Applying cyber security measures to industrial control systems represents some unique challenges. How do you obtain situational awareness across zones while enforcing the maximum possible level of network separation? How do you protect against malware while limiting the application of patches and updates to real-time systems? If a system is compromised in some way, how do you detect that compromise—and more importantly, how do you remediate that threat when the compromised system is in a remote substation? Luckily, these challenges can be easily overcome using the right technologies, when deployed correctly and in the right place.
Why it Matters
Substation security is becoming more important day by day for a variety of reasons. One reason is that compliance regulations are being further out into the energy T&D system. Another is that ongoing security research—such as the work of Luigi Auriemma, Gleg research, and more recently Digital Bond’s Project “Base Camp”—is drawing more and more attention to the vulnerabilities of industrial systems. There are Metaspolit modules available today for some Base Camp exploits, providing unprecedented exposure to industrial systems. At the same time, the energy transmission infrastructure is being upgraded to accommodate new grid technologies. The result: a perfect storm of cyber risk.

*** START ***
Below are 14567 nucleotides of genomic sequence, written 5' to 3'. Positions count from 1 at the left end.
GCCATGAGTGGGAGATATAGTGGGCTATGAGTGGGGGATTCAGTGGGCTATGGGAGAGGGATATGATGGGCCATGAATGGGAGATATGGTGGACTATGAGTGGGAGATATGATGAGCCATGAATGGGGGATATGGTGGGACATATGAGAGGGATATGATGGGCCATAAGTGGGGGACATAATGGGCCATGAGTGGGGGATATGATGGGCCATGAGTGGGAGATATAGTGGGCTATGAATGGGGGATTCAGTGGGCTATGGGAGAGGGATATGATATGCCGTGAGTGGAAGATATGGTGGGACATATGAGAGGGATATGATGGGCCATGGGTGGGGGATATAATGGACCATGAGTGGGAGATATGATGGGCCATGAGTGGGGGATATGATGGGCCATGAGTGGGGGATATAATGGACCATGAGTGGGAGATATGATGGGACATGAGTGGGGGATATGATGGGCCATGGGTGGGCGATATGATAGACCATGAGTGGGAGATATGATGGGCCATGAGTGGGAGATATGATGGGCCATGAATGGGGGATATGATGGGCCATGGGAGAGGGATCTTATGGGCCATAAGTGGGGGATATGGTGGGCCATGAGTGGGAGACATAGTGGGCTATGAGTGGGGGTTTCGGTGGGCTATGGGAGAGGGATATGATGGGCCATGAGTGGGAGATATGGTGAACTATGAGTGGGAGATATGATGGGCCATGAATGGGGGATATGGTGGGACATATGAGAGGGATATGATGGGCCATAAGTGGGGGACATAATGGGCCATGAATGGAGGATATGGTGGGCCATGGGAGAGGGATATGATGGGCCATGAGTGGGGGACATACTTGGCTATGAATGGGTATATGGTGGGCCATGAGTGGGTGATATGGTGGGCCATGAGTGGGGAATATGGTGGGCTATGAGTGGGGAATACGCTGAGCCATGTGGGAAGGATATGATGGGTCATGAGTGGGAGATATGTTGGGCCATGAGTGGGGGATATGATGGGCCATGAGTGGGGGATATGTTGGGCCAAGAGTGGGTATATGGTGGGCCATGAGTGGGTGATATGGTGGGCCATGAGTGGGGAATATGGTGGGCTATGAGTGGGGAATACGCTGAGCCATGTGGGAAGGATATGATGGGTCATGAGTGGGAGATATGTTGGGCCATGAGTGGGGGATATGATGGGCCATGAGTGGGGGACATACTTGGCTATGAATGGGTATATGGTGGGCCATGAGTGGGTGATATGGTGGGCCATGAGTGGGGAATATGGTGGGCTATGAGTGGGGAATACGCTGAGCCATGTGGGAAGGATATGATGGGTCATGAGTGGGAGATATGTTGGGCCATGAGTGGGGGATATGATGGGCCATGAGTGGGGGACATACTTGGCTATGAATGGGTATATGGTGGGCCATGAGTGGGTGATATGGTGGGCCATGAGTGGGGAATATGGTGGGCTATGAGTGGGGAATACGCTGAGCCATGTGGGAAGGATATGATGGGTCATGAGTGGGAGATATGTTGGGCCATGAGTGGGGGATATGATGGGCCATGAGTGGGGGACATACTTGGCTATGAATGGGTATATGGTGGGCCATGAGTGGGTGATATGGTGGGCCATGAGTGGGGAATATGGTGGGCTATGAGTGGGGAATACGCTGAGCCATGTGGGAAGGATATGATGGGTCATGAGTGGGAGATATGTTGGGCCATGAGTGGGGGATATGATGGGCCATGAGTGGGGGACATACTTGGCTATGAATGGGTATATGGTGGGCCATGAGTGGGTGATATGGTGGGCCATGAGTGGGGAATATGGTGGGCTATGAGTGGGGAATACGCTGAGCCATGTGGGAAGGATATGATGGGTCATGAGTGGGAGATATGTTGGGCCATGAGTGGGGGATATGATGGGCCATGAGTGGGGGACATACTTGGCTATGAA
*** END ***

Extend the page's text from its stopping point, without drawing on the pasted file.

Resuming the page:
The Intel/McAfee “reference implementation” was designed to replicate the critical infrastructure environment of a typical substation, showing how a combination of end-point security, network security and security management can be used together to ensure a more secure environment and maximize uptime. This demonstration uses hardware and software elements found in actual deployment and address security at multiple layers, each layer addressing a different attack surface on the infrastructure.
One of the more interesting results of the reference implementation is an interesting use case leveraging Intel Active Management Technology (Intel AMT), McAfee ePO and Deep Command. Consider this scenario: a computer in a substation is vulnerable. You know it’s vulnerable, and you’ve tested the available patch(es) offline to remediate the problem, but you need to wait until the next available maintenance window before you can take this critical system offline to apply the patch. If the system were compromised, that might change the decision quickly: it could now be acceptable to remove that critical system as soon as possible to clean the system and restore reliability … only the compromised system might be in a remote facility, in the middle of nowhere. This is where the combination of security controls, situational awareness, and Deep Command come together: when a machine is compromised, that compromised can be fully investigated and assessed remotely, and if it’s deemed necessary the corrupt machine can be remotely restored to operation.